Houdini, was, to say the least, a genius. When it came to promotion and salesmanship, his techniques are as valid today as they were when he was on top. His secret was very simple, he told the audience what he was going to do, then he did it! The drama and suspense was all a part of his act. In his day he was 'Extereme'. His constant promotion and tireless travel kept his name in the Limelight. His boundless energy and creative mental prowess could lead to only one result, being the greatest.
In the beginning of his career, Houdini sought out newspaper reporters and literally snared them into assisting him in his act. The reporter now befriended was able to introduce Houdini to just about everyone who was worth knowing.
The Houdini name to this day is synomymous with Magic!
Ask one hundred people on the street to name a famous Magician, I think you would be surprised how many would name Houdini!
Message: Posted by: David Charvet (Aug 25, 2005 04:08AM)
Read William Rauscher's book: "The Houdini Code Mystery" (published by Mike Caveney's Magic Words) for what contemporary magicians and friends thought of Houdini as a magician. Most of it is not very flattering and will make you re-think the Houdini myth that has grown over the last 79 years since his death.

Here's a sample. Regarding his sleight of hand prowess:
"Houdini couldn't put his hands in Central Park without rustling the leaves." Harry Blackstone Sr.

And I don't think these comments are a case of "sour grapes" from jealous performers. There's just too many of them. I have also known people who knew Houdini and they have said the same thing: great showman, lousy magician.

Al Jolson (a contemporary of Houdini's) was called "The World's Greatest Entertainer" (not "singer.") Listen to his records today. Bing Crosby, Russ Columbo and many, many others had better voices, hands down. But Jolson was a SHOWMAN. So it was with Houdini. Nothing wrong with that.
Message: Posted by: Dr_Stephen_Midnight (Aug 25, 2005 06:27PM)
Actually, I think there was more 'sour grapes' to this than most modern detractors want to believe. Look at how many people attack the 'current great' in magic. If you're the 'big one,' you get tons of negative comments from others in the profession. Just check put the current threads on David Blaine and Chriss Angel. No, sheer numbers of negative barbs from rivals are not an accurate mirror of a performer's worth. If Houdini was even remotely as bad as other magicians had pegged him, the public would probably have shunned him.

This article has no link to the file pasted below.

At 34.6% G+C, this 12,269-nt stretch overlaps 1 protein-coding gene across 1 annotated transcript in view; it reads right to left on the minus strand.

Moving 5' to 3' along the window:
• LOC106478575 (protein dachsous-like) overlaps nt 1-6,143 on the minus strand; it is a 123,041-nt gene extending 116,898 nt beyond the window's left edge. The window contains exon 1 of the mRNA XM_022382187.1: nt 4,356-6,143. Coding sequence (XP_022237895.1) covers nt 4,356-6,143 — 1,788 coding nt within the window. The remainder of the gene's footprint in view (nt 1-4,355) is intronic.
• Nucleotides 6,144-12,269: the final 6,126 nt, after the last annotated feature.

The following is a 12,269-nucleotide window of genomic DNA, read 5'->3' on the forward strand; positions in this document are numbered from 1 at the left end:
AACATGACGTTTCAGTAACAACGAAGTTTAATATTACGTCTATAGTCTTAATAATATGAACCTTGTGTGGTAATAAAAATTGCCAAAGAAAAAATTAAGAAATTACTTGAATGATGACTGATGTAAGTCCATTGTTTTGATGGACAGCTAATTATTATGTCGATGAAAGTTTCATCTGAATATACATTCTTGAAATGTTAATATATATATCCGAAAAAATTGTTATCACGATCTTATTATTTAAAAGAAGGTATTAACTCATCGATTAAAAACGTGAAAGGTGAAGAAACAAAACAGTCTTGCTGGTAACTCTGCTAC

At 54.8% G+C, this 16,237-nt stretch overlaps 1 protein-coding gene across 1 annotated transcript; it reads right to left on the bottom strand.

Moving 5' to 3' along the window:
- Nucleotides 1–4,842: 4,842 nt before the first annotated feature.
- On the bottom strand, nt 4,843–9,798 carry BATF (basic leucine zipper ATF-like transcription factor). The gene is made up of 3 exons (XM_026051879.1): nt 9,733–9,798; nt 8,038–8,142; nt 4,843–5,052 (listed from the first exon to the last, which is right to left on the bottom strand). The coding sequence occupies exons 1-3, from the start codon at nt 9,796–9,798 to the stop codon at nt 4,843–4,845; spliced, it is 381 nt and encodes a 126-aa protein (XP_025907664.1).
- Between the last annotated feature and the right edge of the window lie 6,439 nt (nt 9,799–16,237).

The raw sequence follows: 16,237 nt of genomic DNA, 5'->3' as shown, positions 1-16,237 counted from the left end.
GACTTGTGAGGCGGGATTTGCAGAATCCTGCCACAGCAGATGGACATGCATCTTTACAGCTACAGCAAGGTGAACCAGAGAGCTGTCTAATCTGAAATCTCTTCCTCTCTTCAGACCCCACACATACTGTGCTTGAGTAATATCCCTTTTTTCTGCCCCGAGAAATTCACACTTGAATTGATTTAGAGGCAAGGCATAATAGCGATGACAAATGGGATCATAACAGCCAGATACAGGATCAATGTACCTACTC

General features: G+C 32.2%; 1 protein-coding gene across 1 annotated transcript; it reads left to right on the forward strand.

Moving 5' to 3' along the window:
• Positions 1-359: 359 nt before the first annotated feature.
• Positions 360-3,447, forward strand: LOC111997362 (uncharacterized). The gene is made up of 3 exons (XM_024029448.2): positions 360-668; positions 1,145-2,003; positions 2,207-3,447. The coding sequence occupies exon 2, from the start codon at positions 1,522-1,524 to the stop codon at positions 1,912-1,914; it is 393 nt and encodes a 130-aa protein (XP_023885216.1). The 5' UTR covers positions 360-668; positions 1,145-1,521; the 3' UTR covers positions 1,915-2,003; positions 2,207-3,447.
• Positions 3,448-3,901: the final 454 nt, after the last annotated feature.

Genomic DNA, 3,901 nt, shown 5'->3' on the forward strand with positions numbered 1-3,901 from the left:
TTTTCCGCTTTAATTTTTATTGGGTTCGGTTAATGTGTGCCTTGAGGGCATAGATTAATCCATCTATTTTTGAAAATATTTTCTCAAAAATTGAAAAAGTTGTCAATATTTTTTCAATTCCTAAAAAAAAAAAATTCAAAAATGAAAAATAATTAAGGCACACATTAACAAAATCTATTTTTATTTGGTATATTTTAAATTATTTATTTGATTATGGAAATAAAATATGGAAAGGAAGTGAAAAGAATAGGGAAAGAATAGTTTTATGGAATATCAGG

Obviously they didn't.

Message: Posted by: Professor Piper (Aug 26, 2005 02:09PM)
To address the general 'feel' of this topic/question a statement comes to mind:

...."To stand on the shoulders of giants to reach new heights..."

I think the problem comes with the territory...In other fields (Medicine, Astrology, Physics, Literature, Art, etc) we sometimes forget that, without the innovator's of old, we would not be were we are today.

Simply put: To the average audience, when they see a sub-trunk act, they, on the whole, have no idea where this came from or how it became popular (I do not know if Houdini invented it, so I won't state that)...He did, however, popularize it to the extent that it is still performed today.

Without Einstein we would not have the advances in Aero-Space engineering we have today (No Hubble, shuttle, etc)...

But, how many average citizens would equate the images of the Hubble Space Telescope to concepts either derieved or perfected by Einstein? Precious few.

So, it's in relativity (no pun intented) that the anger or jealousy comes to bear when someone states that they are "The next Houdini" or "Greater than Houdini"...

It isn't about talent to those magicians who get 'bent out of shape' over these comments...

It's about giving respect where respect is due.

Just my worthless two pence worth.

Prof. Piper

Message: Posted by: daffydoug (Sep 4, 2005 03:01PM)